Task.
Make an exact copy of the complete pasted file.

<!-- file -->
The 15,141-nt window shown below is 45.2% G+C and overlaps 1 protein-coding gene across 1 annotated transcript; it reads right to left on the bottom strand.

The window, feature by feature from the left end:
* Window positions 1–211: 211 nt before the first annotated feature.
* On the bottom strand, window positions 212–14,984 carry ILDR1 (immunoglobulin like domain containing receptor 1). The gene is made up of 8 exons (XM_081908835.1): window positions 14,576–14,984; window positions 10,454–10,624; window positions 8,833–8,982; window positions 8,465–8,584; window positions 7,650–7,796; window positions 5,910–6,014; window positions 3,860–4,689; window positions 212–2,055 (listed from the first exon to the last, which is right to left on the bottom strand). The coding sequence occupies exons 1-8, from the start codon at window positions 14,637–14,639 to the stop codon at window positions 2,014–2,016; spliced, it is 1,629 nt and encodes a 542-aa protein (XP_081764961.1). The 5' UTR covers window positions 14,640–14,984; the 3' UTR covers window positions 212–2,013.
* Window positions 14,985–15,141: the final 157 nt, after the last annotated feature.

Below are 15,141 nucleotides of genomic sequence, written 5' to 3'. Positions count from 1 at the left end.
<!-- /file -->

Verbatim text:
The 15,141-nt window shown below is 45.2% G+C and overlaps 1 protein-coding gene across 1 annotated transcript; it reads right to left on the bottom strand.

The window, feature by feature from the left end:
* Window positions 1–211: 211 nt before the first annotated feature.
* On the bottom strand, window positions 212–14,984 carry ILDR1 (immunoglobulin like domain containing receptor 1). The gene is made up of 8 exons (XM_081908835.1): window positions 14,576–14,984; window positions 10,454–10,624; window positions 8,833–8,982; window positions 8,465–8,584; window positions 7,650–7,796; window positions 5,910–6,014; window positions 3,860–4,689; window positions 212–2,055 (listed from the first exon to the last, which is right to left on the bottom strand). The coding sequence occupies exons 1-8, from the start codon at window positions 14,637–14,639 to the stop codon at window positions 2,014–2,016; spliced, it is 1,629 nt and encodes a 542-aa protein (XP_081764961.1). The 5' UTR covers window positions 14,640–14,984; the 3' UTR covers window positions 212–2,013.
* Window positions 14,985–15,141: the final 157 nt, after the last annotated feature.

Below are 15,141 nucleotides of genomic sequence, written 5' to 3'. Positions count from 1 at the left end.